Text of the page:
The truth is, as a vegetarian, dairy has always been a fine line. Milk, eggs and cheese are shown together commonly on breakfast cereal boxes, food chart pyramids and just about everywhere I can think. Are they really the same? Biologically speaking they are quite different. Milk, and its associated dairy-vates, cheese and cream, come from cows. Eggs are unformed avian offspring. Both are related to the reproduction of each species, but aren’t they altogether different? Milk is the nourishment mama cows offer to their calves. Birds, of course, do not have mammary glands and feed their young on foraged food. Baby birds develop much more rapidly and need less parental care than mammals as a rule. But the albumen, or white of an egg, is also nourishment for pre-hatchling birds. Thus, mammalian milk and egg whites may be vaguely relative. Yolks are undeveloped embryos, however, and bear no resemblance to other dairy products. How, then, are eggs considered dairy? My two guesses: dairy is any food derived from animals’ reproductive efforts that avoid killing the animal itself; and/or unlike meats, vegetables and fruits these dairy foods are all the color white!

Strict vegetarians and vegans will eagerly explain the close animal origins of dairy foods. Anything produced by animals is out-of-the-question, including the honey gathered by hard-working bees. Honey is eaten by the busy bee colony to help it grow, or reproduce. So, if you’ll permit, I propose honey be classified as a dairy product. Oh wait! It is yellow and not white. Forget it. Anyway, honey is insect food. Do we even eat anything else derived from insects, except the occasional stowaway sandwich ant or unfortunate fly landed in the gawking mouth? Once, I ate ‘lemon’ ants in the rainforest of Ecuador that really tasted like lemons due to the acid content in their bodies. Hmm, don’t they eat termites and beetles in exotic Pacific islands? Perhaps, we just need a new food category for human-palatable insect cuisine. Any ideas?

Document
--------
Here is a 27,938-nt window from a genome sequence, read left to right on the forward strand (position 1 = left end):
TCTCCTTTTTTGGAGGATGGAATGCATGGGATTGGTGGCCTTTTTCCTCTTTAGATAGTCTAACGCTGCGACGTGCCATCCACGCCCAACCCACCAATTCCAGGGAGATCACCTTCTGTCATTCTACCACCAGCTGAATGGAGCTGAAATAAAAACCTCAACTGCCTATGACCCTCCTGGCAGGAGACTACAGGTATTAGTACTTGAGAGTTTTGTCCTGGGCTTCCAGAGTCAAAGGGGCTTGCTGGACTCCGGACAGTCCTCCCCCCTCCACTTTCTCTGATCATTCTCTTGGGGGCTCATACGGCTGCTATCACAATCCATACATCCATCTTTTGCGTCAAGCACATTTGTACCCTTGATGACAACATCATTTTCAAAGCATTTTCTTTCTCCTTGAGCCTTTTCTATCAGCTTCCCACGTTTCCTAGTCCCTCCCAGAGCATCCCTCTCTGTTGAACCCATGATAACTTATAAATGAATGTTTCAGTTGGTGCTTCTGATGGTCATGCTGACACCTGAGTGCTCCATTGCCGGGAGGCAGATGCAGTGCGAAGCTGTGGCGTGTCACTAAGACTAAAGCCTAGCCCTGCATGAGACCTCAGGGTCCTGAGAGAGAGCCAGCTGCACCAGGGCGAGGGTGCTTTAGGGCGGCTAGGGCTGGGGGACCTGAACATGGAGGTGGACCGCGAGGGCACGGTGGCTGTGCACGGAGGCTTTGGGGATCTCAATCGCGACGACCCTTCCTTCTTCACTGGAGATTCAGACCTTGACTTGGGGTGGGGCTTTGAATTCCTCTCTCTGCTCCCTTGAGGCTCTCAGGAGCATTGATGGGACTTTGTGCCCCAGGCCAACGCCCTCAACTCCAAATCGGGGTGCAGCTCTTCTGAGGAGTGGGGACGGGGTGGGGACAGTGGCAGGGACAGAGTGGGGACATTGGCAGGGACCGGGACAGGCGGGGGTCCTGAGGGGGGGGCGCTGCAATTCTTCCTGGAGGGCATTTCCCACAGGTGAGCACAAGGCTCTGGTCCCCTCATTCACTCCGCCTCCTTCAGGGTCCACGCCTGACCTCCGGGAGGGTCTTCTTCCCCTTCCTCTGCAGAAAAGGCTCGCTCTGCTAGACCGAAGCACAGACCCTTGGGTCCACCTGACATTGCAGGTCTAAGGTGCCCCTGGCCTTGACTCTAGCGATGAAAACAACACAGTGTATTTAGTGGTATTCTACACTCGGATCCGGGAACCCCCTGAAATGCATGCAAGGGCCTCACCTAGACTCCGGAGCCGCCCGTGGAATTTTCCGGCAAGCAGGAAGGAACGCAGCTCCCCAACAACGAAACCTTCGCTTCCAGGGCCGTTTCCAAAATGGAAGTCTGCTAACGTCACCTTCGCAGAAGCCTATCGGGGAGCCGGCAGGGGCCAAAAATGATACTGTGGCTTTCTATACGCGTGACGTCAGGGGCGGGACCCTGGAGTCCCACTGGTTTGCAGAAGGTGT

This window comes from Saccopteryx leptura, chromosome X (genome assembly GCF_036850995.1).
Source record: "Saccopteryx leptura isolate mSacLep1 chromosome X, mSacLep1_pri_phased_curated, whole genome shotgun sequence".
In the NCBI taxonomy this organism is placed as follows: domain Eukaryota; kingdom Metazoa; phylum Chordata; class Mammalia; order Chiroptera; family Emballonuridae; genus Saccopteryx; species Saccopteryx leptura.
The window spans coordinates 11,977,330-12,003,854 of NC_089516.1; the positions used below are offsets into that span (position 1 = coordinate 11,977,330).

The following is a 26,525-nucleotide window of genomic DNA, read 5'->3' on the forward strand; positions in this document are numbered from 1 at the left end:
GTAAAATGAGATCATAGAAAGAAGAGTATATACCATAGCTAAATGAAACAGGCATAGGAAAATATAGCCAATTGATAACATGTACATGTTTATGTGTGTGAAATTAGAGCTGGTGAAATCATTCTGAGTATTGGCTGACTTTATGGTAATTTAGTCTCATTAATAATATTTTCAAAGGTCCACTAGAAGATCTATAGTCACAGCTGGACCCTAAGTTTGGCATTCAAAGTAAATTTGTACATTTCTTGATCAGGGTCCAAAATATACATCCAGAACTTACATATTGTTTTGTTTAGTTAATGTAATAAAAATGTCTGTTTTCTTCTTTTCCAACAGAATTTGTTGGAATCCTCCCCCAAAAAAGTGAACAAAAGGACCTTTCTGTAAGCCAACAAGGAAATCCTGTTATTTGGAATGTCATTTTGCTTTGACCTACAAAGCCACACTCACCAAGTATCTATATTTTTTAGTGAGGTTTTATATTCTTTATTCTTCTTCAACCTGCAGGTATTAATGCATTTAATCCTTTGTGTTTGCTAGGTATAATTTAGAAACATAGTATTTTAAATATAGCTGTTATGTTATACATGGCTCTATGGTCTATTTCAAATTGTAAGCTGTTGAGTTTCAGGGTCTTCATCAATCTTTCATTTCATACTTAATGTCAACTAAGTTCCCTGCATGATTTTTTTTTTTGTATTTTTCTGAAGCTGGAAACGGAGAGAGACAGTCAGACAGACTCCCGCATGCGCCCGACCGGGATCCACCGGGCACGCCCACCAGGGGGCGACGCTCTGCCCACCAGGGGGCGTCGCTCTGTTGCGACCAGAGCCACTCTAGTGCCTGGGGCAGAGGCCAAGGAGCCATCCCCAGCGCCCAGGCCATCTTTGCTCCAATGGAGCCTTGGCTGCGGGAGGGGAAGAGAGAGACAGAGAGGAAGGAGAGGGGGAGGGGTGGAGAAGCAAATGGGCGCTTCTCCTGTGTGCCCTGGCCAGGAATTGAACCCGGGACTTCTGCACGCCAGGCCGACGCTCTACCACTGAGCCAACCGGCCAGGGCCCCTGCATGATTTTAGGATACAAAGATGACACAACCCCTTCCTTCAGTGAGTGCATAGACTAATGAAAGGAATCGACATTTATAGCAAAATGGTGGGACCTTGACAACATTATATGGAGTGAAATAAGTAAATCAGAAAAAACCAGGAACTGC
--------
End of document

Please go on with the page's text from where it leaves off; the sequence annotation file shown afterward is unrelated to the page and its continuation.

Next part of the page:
In conclusion, vegetables are things that are green or go in salads. Fruits are sweet, colorful and anything with seeds not already claimed by the vegetables. Meats are chunks of any dead animal. And dairy is any edible animal product that does not kill the animal, and coincidentally, mostly white in color. This effort in unraveling the mysteries of dairy classification is admittedly going to be an additional annoyance in my vegetarian explanation at the dinner table. Hey, but at least I justified to myself the continued consumption of eggs. And possibly the more widely practical result of all this delving is the discovery that lactose intolerance does not mean avoiding all dairy, just milk products.